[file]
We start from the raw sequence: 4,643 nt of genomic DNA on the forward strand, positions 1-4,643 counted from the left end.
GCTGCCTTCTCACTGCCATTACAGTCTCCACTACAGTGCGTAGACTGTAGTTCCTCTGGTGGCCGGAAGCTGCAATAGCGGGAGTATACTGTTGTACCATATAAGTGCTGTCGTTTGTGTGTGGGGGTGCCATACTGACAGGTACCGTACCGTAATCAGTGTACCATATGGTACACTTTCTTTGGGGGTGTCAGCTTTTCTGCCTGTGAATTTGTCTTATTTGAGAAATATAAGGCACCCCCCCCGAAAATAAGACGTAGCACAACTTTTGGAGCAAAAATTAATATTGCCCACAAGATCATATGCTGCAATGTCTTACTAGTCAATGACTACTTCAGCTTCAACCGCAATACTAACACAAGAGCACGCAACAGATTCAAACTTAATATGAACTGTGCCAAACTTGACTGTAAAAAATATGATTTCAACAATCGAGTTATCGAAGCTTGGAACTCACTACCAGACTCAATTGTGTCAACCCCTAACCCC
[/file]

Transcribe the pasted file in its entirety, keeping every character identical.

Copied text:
We start from the raw sequence: 4,643 nt of genomic DNA on the forward strand, positions 1-4,643 counted from the left end.
GCTGCCTTCTCACTGCCATTACAGTCTCCACTACAGTGCGTAGACTGTAGTTCCTCTGGTGGCCGGAAGCTGCAATAGCGGGAGTATACTGTTGTACCATATAAGTGCTGTCGTTTGTGTGTGGGGGTGCCATACTGACAGGTACCGTACCGTAATCAGTGTACCATATGGTACACTTTCTTTGGGGGTGTCAGCTTTTCTGCCTGTGAATTTGTCTTATTTGAGAAATATAAGGCACCCCCCCCGAAAATAAGACGTAGCACAACTTTTGGAGCAAAAATTAATATTGCCCACAAGATCATATGCTGCAATGTCTTACTAGTCAATGACTACTTCAGCTTCAACCGCAATACTAACACAAGAGCACGCAACAGATTCAAACTTAATATGAACTGTGCCAAACTTGACTGTAAAAAATATGATTTCAACAATCGAGTTATCGAAGCTTGGAACTCACTACCAGACTCAATTGTGTCAACCCCTAACCCC